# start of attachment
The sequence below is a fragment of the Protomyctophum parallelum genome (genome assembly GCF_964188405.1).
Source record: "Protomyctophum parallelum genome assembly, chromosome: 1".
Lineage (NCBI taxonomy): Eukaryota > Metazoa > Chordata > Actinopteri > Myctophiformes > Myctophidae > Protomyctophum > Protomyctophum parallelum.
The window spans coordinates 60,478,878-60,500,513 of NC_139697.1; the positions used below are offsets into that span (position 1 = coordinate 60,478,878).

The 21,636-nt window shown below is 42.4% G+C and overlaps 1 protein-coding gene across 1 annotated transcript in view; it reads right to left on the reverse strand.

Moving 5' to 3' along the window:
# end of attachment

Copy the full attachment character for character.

The sequence below is a fragment of the Protomyctophum parallelum genome (genome assembly GCF_964188405.1).
Source record: "Protomyctophum parallelum genome assembly, chromosome: 1".
Lineage (NCBI taxonomy): Eukaryota > Metazoa > Chordata > Actinopteri > Myctophiformes > Myctophidae > Protomyctophum > Protomyctophum parallelum.
The window spans coordinates 60,478,878-60,500,513 of NC_139697.1; the positions used below are offsets into that span (position 1 = coordinate 60,478,878).

The 21,636-nt window shown below is 42.4% G+C and overlaps 1 protein-coding gene across 1 annotated transcript in view; it reads right to left on the reverse strand.

Moving 5' to 3' along the window: